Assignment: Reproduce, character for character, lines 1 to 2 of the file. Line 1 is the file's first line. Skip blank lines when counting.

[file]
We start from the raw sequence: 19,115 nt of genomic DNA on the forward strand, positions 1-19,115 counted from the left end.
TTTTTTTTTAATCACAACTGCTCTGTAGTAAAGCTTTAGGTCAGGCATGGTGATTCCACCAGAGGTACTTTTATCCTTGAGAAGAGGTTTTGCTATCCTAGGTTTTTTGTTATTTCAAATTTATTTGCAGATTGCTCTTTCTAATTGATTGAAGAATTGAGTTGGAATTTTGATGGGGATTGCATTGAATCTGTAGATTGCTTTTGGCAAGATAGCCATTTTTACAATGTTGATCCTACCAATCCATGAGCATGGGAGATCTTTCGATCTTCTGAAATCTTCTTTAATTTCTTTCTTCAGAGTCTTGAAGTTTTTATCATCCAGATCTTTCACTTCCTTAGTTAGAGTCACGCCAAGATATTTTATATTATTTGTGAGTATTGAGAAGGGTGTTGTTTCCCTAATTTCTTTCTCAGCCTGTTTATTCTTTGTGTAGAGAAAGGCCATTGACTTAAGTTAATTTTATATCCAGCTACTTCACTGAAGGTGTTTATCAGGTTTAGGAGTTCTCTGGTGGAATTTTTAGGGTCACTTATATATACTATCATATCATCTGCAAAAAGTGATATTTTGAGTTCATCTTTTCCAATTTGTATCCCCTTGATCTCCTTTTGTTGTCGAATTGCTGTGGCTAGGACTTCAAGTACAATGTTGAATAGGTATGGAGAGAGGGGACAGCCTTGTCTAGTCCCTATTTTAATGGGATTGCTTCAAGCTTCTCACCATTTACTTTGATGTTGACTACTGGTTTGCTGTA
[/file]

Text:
We start from the raw sequence: 19,115 nt of genomic DNA on the forward strand, positions 1-19,115 counted from the left end.
TTTTTTTTTAATCACAACTGCTCTGTAGTAAAGCTTTAGGTCAGGCATGGTGATTCCACCAGAGGTACTTTTATCCTTGAGAAGAGGTTTTGCTATCCTAGGTTTTTTGTTATTTCAAATTTATTTGCAGATTGCTCTTTCTAATTGATTGAAGAATTGAGTTGGAATTTTGATGGGGATTGCATTGAATCTGTAGATTGCTTTTGGCAAGATAGCCATTTTTACAATGTTGATCCTACCAATCCATGAGCATGGGAGATCTTTCGATCTTCTGAAATCTTCTTTAATTTCTTTCTTCAGAGTCTTGAAGTTTTTATCATCCAGATCTTTCACTTCCTTAGTTAGAGTCACGCCAAGATATTTTATATTATTTGTGAGTATTGAGAAGGGTGTTGTTTCCCTAATTTCTTTCTCAGCCTGTTTATTCTTTGTGTAGAGAAAGGCCATTGACTTAAGTTAATTTTATATCCAGCTACTTCACTGAAGGTGTTTATCAGGTTTAGGAGTTCTCTGGTGGAATTTTTAGGGTCACTTATATATACTATCATATCATCTGCAAAAAGTGATATTTTGAGTTCATCTTTTCCAATTTGTATCCCCTTGATCTCCTTTTGTTGTCGAATTGCTGTGGCTAGGACTTCAAGTACAATGTTGAATAGGTATGGAGAGAGGGGACAGCCTTGTCTAGTCCCTATTTTAATGGGATTGCTTCAAGCTTCTCACCATTTACTTTGATGTTGACTACTGGTTTGCTGTA